May 2002

Sex pest scout leader jailed for seven years

THE UK Scout Association has promised to review its vetting procedures after a Downham Market Scout leader, who sexually abused nine boys, was jailed for seven years.

Mike Hall (46) carried out some of the offences on camp trips, touching the boys when they were inside their sleeping bags, Norwich Crown Court heard on Friday.

Others took place at the former RAF serviceman’s home after he plied the boys with drink and cigarettes.

Mr Hall, formerly of Watlington, admitted 15 offences of indecent assault on nine boys, aged from 12 to 16, between 1989 and 1999.

Judge Paul Downes described Mr Hall as a “menace to young boys” and put him on the sex offenders’ register for life. He also banned him from working with young people and put him on extended licence for three years after his release from prison.

Judge Downes said: “You yourself were abused, and that is a two-edged thing. It does mean you must have been aware exactly what you were subjecting these boys to because you suffered the same thing.

“What makes it more serious is that you were in a position of trust and you abused that position.”

Lindsay Cox, prosecuting, said most of the offences occurred at camps, some at Thetford Forest. Some of the offences involved touching on top of the boys’ clothing.

Mr Hall was arrested on November 12 last year after some of the victims complained. A short while later he handed police a 25-page document in which he confessed to other assaults.

Mr Cox said the defendant had himself been sexually abused by a scout master. He claimed he was not sexually attracted to the boys but had touched them “in a protective way”, said Mr Cox.

Peter Britton, in mitigation, said Mr Hall had spent two days lying on a bridge overlooking a river before making his confession.

“He was clearly and obviously totally remorseful. He was a very respected member of the Downham and Watlington community and carried out work with other young people.”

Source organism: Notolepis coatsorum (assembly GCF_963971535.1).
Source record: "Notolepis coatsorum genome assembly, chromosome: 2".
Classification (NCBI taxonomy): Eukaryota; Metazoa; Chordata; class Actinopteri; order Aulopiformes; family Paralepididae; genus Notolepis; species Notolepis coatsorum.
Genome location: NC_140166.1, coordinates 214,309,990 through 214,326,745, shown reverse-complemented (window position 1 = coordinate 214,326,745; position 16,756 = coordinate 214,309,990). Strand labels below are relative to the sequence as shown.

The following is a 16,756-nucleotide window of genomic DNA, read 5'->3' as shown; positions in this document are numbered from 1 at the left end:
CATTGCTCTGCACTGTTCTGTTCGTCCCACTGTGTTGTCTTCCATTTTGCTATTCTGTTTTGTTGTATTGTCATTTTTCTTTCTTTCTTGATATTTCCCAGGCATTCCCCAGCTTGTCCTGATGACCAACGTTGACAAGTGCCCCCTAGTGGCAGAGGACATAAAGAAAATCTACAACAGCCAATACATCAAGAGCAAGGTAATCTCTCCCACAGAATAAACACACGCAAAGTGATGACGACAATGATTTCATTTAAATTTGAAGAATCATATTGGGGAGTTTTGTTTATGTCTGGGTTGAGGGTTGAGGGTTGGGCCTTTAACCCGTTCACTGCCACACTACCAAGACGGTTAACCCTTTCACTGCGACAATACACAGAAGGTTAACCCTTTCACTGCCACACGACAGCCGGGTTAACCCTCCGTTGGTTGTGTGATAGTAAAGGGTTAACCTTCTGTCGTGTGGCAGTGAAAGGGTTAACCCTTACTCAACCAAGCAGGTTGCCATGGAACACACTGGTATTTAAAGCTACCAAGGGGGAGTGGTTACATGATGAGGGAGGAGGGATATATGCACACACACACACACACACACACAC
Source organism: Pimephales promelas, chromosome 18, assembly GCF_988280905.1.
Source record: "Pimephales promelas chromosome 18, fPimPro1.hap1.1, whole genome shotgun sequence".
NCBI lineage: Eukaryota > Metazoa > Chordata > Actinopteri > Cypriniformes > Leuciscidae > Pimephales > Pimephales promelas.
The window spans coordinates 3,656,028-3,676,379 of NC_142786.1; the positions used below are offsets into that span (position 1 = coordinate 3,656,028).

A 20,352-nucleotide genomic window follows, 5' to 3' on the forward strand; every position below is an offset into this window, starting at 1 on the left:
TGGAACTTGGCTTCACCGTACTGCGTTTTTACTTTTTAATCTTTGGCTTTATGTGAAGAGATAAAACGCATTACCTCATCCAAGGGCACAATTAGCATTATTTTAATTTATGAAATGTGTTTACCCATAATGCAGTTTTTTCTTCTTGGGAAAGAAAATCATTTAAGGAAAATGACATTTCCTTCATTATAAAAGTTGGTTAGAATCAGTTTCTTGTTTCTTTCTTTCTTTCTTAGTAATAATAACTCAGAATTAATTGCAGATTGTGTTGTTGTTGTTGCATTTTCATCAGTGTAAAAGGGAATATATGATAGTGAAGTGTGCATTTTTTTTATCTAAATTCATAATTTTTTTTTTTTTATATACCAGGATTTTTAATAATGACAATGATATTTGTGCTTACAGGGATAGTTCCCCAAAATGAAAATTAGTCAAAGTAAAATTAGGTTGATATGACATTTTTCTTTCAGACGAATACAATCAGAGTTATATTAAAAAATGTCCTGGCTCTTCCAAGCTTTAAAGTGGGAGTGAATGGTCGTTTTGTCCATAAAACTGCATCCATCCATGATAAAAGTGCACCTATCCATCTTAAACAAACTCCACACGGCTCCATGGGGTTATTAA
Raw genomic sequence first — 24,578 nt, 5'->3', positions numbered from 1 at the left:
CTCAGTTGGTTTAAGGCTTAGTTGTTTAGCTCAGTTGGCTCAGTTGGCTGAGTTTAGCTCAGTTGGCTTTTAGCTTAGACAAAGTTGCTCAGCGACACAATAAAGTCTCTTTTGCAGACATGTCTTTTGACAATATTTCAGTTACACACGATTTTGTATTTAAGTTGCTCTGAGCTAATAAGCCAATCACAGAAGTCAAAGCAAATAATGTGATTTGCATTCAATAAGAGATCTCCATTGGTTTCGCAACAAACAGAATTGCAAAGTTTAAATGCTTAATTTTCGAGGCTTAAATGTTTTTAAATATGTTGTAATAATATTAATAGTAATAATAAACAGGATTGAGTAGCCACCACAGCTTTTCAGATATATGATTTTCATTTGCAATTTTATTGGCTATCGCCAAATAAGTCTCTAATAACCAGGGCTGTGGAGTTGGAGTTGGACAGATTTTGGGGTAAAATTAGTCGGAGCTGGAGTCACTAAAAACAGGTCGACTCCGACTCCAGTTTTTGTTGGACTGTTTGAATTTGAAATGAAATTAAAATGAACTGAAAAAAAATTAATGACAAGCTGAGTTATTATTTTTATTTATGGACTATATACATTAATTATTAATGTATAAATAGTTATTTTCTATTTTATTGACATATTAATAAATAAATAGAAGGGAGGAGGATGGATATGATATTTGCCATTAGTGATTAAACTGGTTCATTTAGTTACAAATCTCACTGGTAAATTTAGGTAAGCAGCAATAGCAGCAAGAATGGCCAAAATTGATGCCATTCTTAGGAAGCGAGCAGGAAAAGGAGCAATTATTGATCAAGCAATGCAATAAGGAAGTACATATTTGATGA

He added that Mr Hall was “a ruined man”. His wife had left him and he was now living in a flat in Morecambe, Lancashire.

Mr Hall, said Mr Britton, had apologised to the young men, “a significant majority of whom made it clear they hold a great deal of respect for him”.

After the case, a UK Scout Association spokesman said there were clear procedures designed to minimise the chances of such problems occurring.

Checks were made on the background and previous history of any adult offering to become a leader. Local references were taken up and national records checked.

But he pointed out : “No system has yet been devised by the Scout Association, or any other agency working with young people, which is 100 per cent foolproof, or which can be used to detect first-time offenders.

“Parents are entitled to expect that their children are kept safe from harm while they are members of the Scout movement.

“Sadly, as in this case, when an adult betrays the trust that has been put in them it is a matter of great concern to us all.

“We can only offer our apologies and assure parents that the Scout Association will review its procedures in the light of this case to see if there are any learning points for the future.”

Norfolk Scouts’ deputy county commissioner James Kearns, who was at Friday’s hearing, said: “Certainly in this particular case it is an occasion where someone has abused the trust of young people and their parents and that is something which causes us all sadness.

“As far as the investigation is concerned, we have co-operated fully.

“When we were first made aware of the allegations our normal procedure was implemented immediately which was to suspend Mr Hall and fully co-operate with the statutory agencies.”

He said Mr Hall was a long-serving member of the Scout Association, mainly with the Downham Scout group of which he was a leader. He was suspended last November.

“The reassurance I would give to parents is that the Scout Association has been among the leading youth organisations in this country in implementing policies that protect young people,” Mr Kearns said.

“If a young person is left in the care of the Scouts they can be confident that steps have been taken to ensure the people managing them are fit to work with young people.

“When Mr Hall joined and was given his warrant to lead a troop, he would have undergone those checks.

“What we cannot account for is the behaviour of individuals once they have joined the movement, although we do carry out periodic reviews where concerns have been raised.”

Mr Hall was also a former project co-ordinator with the Rural Youth Bus, a colourful double-decker bus used to help establish new youth clubs in West Norfolk villages.

Young people, aged 13 to 25, in Denver, Hilgay, Southery, Middleton, Stoke Ferry and Feltwell were among those being supported by the multi-agency-backed vehicle and its teams of adult workers at the time of his involvement. Project chairman the Rev John Isaacs said Mr Hall’s spell in charge came to an end before any of these offences came to light.

He pointed out: “We always work with teams of three adults, so there’s no question of anything like that being able to happen within those circumstances.